The liver takes time to metabolize things and like any enzyme dependent process, it can be saturated. The filtration from the kidney however is a physical process. So long as blood flows through it that has caffeine in it, some of that caffeine is going to get filtered out. And because the kidney is pretty good at keeping water-soluble molecules out (you know, things like urea), once it's filtered it stays filtered. Lipid soluble molecules can always find a way to sneak back in on their own, but the other stuff (like say, glucose) ain't getting back in unless there's an active transport system to pull it back in.

  • by Chas (5144) on Tuesday August 07, 2012 @12:23AM (#40902047) Homepage Journal

    *TWITCH!*TWITCH*

    I'd like to swim upstream and spawn, but the last time I tried it, I wound up in Lake Erie! Eww! And MAN is the wind cold at supersonic speeds!

    It took me almost a week to swim home! It would have happened faster, but I ran out of caffeine two-days from home. Hawaii was nice though.

    Now where was I?

    Oh yeah.

    WE'RE VERY AWAKE DOWN HERE GUYS!

    • by Mjlner (609829)

      WE'RE VERY AWAKE DOWN HERE GUYS!

      Just watch out for the sharks with frickin' lasers ON FRICKIN' CAFFEINE!!!

  • I could only read it and helplessly chuckle to myself thinking "Why, of course it is!".

  • by ShooterNeo (555040)

    It won't. Poison is all about the dosage. There's a LOT of water, and not much caffeine compared to that much water. Also, caffeine only works because it interfaces with specific receptors in our brains. It probably affects other mammals, but is not going to affect random fish or other aquatic life.

  • BS (Score:5, Interesting)

    by jbolden (176878) on Tuesday August 07, 2012 @12:36AM (#40902143) Homepage

    Not buying it.

    An 8 oz cup of coffee is 236.5 ml and has 49mg of caffeine. Assume the entire thing was thrown away undrunk at all. The population of portland is about 600k. If we assume that everyone in portland throws away one full cup of coffee every day for 100 years and that every drop ends up in the ocean, that's 21.9b cups of coffee or approx 1 billion grams of caffeine.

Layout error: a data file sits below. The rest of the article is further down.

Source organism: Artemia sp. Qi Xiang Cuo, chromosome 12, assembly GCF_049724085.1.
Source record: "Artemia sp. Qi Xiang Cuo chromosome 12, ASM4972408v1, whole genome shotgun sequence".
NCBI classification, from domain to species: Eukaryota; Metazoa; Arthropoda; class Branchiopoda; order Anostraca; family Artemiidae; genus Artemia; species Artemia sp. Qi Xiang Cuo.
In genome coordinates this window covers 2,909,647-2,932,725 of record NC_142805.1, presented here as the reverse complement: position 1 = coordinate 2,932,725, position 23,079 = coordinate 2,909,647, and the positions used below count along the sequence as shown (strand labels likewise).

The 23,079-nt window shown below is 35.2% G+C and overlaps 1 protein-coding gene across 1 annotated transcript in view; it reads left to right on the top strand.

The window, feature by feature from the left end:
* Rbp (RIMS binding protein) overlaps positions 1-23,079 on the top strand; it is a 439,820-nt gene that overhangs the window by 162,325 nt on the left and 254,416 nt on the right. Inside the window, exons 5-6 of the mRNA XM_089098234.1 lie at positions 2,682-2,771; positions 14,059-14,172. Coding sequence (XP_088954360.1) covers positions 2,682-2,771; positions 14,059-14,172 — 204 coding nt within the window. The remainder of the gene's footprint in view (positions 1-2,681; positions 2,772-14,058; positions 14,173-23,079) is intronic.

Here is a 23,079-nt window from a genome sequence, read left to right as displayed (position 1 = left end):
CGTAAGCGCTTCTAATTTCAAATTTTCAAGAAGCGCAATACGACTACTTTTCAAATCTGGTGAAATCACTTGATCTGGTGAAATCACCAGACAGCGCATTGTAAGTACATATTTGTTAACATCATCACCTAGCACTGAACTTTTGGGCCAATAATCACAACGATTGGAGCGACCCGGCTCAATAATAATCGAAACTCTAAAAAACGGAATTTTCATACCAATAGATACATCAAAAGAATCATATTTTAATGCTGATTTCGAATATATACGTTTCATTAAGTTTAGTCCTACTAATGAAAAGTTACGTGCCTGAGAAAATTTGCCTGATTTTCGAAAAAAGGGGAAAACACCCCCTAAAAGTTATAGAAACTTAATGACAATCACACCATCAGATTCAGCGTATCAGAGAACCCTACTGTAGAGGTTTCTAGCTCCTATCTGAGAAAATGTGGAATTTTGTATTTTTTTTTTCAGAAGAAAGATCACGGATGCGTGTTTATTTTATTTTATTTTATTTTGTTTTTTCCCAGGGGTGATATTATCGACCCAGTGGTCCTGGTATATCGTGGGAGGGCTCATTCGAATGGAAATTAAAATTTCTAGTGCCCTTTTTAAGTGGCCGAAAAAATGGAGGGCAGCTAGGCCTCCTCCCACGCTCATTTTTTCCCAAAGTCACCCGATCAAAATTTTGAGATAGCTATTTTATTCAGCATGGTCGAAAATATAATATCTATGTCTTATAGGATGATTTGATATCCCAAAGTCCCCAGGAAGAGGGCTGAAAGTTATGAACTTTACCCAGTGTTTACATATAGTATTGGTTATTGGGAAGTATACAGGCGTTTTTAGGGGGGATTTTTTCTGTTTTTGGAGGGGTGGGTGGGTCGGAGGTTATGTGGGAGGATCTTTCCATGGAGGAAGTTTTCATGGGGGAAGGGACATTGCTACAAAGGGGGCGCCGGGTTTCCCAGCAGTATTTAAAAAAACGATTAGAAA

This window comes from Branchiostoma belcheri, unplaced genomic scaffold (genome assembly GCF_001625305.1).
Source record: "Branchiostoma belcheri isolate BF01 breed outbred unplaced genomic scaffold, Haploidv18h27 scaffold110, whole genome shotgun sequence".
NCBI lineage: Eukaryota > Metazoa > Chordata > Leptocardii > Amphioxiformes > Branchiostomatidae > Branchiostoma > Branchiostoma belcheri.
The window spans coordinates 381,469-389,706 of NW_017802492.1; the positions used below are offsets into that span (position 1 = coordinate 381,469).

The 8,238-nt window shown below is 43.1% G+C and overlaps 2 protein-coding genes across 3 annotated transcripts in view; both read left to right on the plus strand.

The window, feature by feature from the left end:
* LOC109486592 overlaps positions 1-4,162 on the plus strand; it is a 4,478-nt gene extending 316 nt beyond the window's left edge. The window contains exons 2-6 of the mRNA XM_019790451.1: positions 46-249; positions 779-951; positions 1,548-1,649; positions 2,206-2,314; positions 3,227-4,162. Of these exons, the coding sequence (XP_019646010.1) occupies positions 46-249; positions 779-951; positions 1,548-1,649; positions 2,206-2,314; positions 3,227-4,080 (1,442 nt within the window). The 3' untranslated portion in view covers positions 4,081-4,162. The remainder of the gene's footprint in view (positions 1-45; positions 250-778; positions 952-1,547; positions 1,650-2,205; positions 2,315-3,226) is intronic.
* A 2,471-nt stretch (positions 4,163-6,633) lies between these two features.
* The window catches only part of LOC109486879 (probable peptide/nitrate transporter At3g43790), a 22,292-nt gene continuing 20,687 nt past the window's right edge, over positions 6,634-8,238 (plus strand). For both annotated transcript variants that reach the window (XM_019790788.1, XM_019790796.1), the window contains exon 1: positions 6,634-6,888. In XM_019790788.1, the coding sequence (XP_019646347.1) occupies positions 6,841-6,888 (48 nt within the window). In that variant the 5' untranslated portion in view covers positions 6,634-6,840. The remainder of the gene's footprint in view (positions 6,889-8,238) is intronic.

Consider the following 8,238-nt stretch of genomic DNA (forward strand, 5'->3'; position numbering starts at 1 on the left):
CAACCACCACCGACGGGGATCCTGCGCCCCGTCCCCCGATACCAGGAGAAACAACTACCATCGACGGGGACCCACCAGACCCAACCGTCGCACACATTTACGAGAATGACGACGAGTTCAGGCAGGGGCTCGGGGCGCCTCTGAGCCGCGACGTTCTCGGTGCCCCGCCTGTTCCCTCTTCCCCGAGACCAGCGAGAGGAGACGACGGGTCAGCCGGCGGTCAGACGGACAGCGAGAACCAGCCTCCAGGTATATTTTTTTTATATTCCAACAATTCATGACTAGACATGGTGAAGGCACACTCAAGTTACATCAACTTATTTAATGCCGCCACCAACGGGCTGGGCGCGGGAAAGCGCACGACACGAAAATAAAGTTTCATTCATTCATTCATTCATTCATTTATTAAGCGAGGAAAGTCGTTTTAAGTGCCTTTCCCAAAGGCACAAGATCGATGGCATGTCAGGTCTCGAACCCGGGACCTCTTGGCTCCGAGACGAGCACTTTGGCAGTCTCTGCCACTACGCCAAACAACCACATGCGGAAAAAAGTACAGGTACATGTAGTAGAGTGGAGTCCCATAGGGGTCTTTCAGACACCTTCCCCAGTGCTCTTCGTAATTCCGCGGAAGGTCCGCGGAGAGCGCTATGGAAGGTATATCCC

100 years is plenty of time to diffuse. Its also plenty of times for caffeine to break down but less assume this were magic caffeine and so lasted the 100 years perfectly intact. Since they say the pacific ocean lets say none of it leaves the pacific for the other oceans. The pacific ocean is 7.721473366 × 10^21 liters. So cross multiplying (7.721473366 × 10^21× ) x (.049 g) / (.2365 l) us that that we are 1.6x10^20 grams so your billion grams falls 1.6x10^11 short. OK well lets assume that in addition to not breaking down it also doesn't diffuse. The Pacific is 361.1m kilometers in area. So lets assume that all the coffee hangs out for the entire century in the 2 kilometers nearest Portland, we still are short by 3 full orders of magnitude.

    There is no way a bunch of 600k humans use enough coffee for the ocean to notice.

    • while i agree with your calculations i have to say tea would be better for Portland it being the home of stash tea, and tazo. If your going to name a Pacific Northwest city known for coffee it should have been Seattle they are the home of Starbucks, Seatles Best, and Tully's coffee.

    • Re: (Score:2, Insightful)

      by Anonymous Coward

      Bear in mind that this is "in waters off Oregon". That does NOT mean that the caffeine level measured there is representative of a uniform distribution throughout the entire ocean volume. While there is diffusion, it's not that fast. What's being seen is localized concentrations of caffeine, and that's a marker for other kinds of pollutants which are associated with it....pesticides, drug residues, etc. It's entirely plausible that you'd see such measurements in estuaries, river mouths and locations near po

  • Let's hope nobody dumps a bunch of frickin' lasers in the ocean too.
  • Ill-Tempered Sea Bass!
  • It's more likely that Starbucks set up a Spy-Who-Loved-Me-esque [wikipedia.org] secret under-sea base that serves as a combination processing plant where Jaws grinds beans for less than minimum wage and Amazon chief Jeff Bezos resides in a luxury suite off-shore tax haven.

    TFA goes on to note that high levels of caffeine have been detected in Boston Harbor, but they're not suggesting any link between the levels and the tea party.The whole article is dubious, given that it consists of four whopping paragraphs and two stoc
  • This explains Dory from Finding Nemo.
  • sharks with frickin' lasers...after a quad-shot of espresso

  • Surely the elevated levels of caffeine in the ocean .... must be a wake-up call!
  • Next thing you know mermaids [imageshack.us] will be serving coffee on every street corner.